Why walking meditation?

I took up daily sitting meditation practice two years ago when I found the nature of my work shifting more and more to spending hours mindfully attending to very subtle details. As many people nowadays, I would find my mind drifting while I was in the midst of significant tasks with my clients. A large part of being a Somatic Experiencing Practitioner is attending to the present time unfolding of events that happen in my clients’ bodies – having my mind wondering was not an option. I deeply value my work and being able to support my clients better was enough to motivate me to stick through the first couple of months, when not much was happening. But two years later things have really shifted.

I am happy to report that what started as short 10 minute bouts of mindfulness practice slowly unfolded into 20, 30 and hour sessions. Over time it became easier to sit and stay alert and open to what was coming up in my body and mind, but the greatest benefit is that I am more awake in all areas of my life. That focus that initially motivated me to start meditation practice – it deepened significantly. I have been able to enjoy the exact benefits I was hoping for – staying on task longer, being able to observe and note subtle changes, being a better listener and creating a healthy and receptive space for my clients.

We believe so much in the practice of mindfulness that we dedicated a couple of chapters to it in our book! You may remember “Meditate on this”, “Let it Go” and “How to end a bad day well”. Why would we write so much about it? Because like tending to your body, tending to your mind is e key component of health – and in our fast paced crazy world full of so many external and internal distractions, having a mind that listens to you largely determines the quality of your life.

Even with a solid established practice, last year I found my practice started suffering around the holidays. It was right around the time that we launched “Chill Holidays” and I was recording daily short lessons for our students. Maybe you relate to what I experienced. Sitting meditation would come easier in those times when I had relative peace, life was in flow and I was not facing huge challenges. But with the holidays, there was more stress, more expenses, more travel, more preparations in our home. While our life was rich with many amazing holiday experiences, it became harder to wake up and pull my cushion, sit and just drop into what’s was my body.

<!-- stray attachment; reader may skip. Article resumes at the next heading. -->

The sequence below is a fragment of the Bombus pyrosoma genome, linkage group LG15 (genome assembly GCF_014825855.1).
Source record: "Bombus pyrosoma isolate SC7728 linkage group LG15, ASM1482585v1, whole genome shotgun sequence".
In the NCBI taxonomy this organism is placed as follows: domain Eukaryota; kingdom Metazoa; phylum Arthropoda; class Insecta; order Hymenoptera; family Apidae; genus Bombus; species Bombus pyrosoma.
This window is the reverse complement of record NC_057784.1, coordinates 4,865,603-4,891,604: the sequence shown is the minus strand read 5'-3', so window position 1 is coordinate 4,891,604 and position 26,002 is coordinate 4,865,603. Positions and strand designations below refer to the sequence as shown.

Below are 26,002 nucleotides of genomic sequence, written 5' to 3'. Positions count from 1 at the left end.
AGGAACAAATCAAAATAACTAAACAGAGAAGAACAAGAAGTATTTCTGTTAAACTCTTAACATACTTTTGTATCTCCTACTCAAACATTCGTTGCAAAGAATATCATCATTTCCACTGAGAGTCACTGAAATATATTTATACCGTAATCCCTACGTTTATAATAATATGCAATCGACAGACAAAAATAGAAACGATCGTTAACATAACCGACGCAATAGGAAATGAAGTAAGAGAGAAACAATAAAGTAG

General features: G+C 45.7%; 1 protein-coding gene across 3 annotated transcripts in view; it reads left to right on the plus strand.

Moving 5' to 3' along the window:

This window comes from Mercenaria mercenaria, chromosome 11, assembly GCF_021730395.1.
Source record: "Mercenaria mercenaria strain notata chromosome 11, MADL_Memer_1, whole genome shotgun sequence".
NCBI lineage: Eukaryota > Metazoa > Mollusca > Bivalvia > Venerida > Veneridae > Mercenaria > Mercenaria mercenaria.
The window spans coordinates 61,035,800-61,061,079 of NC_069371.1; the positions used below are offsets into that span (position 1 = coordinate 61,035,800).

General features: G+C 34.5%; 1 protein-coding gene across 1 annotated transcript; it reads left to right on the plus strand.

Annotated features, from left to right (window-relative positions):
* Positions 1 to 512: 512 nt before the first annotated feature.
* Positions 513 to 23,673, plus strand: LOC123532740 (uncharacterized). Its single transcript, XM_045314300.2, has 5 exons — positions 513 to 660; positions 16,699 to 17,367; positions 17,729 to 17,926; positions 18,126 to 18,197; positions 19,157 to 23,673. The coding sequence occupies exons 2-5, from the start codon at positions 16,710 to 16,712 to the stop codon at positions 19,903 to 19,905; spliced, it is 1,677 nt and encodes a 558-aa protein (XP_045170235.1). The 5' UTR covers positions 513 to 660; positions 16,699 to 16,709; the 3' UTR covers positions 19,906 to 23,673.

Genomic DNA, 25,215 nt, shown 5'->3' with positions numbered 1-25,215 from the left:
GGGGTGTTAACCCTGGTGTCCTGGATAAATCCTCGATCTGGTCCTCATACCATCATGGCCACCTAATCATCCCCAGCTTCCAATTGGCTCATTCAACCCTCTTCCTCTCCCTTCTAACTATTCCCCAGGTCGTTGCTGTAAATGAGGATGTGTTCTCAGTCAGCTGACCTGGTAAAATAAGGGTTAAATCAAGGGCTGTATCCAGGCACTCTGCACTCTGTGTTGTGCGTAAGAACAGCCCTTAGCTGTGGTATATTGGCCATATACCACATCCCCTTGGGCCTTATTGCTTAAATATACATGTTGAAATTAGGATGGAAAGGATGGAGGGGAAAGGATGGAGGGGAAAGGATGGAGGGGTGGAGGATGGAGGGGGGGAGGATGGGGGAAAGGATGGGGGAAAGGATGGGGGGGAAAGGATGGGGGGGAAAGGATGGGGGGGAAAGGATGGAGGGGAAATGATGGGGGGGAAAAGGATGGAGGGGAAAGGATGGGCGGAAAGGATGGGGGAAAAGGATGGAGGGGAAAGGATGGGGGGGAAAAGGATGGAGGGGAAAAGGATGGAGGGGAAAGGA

And herein lies the paradox of last year, that is proving true this year: the times when I most need to attend to my inner world are also the times when I am least wanting to do it, because there is so much to do. How could I meet my need for peace and internal ease with less time? I decided to just get myself off the cushion and take things outside.

For the second year in a row around the holidays I am choosing to do walking meditations instead of sitting meditations. It’s a way for me to combine two of my favorite ways to stay connected with myself at a time when walking comes easier than sitting. This way my walk to the store can become an opportunity to drop in and be with myself and attend to emotions, thoughts, sensations, connections that are tugging at my heart. I can do it on my way to or from work. I can do it while walking Roland.

Here is how I set up for a walking meditation:

  1. I choose a path that is visually pleasing, one that allows me to enjoy scenery and beautiful plants. We are fortunate to have many flowering plants well into winter here in California and there are a couple of paths in our neighborhood that offer incredible encounters with roses and birds of paradise. But even if your walk is on an urban street, choose an area that has some attraction to you and gives you visual pleasure. When I was little my mom and I would walk around looking for a house that was beautiful and we would imagine decorating it and what would it be like to live in it – that made our walks more exciting and adventurous.
  2. I choose what I would like to focus my attention on that day. I usually choose one of thee anchors for my walks. An anchor is a place to return to when your thought life gets busy or you get distracted – just like a boat comes back to its anchor. On some walks, I choose to attend to my breath, as I walk and become aware of certain thoughts, events, sensations, emotions or connections, I keep my awareness on my breath. This way I have a line connecting my attention to my breath and my whole experience organizes around it. As my mind wanders, or I get distracted I just bring my attention to my breath. A second anchor may be the ground. As I walk, I feel my contact with the ground- right, left, right, left…aware of the textures under my feet. You get it – mind wanders – I bring myself back to the sensations under my feet. A third anchor may be the colors around me – as my attention drifts I always come back to the colors and notice – here is red, here is yellow. You can choose your own way to organize your walking meditations, and make this idea your own.
  3. I note how I feel before and after. This can be a more elaborate body scan – noticing areas of constriction, tightness, aching, openness, calmness, peace, ease…or a more general one – do you feel better, less well, or the same…it’s the noticing that matters more than what we find – bringing a kind nonjudgmental awareness to the body is what develops the parts of the brain that have to do with focus and attention.

So should you try it? I think so…even if it’s walking through a parking lot! Practicing walking meditation is all about setting the right intention and can really transform how you feel through the holidays. To make it easier, I am sharing one of the walking meditations from our holiday program. Have a listen.

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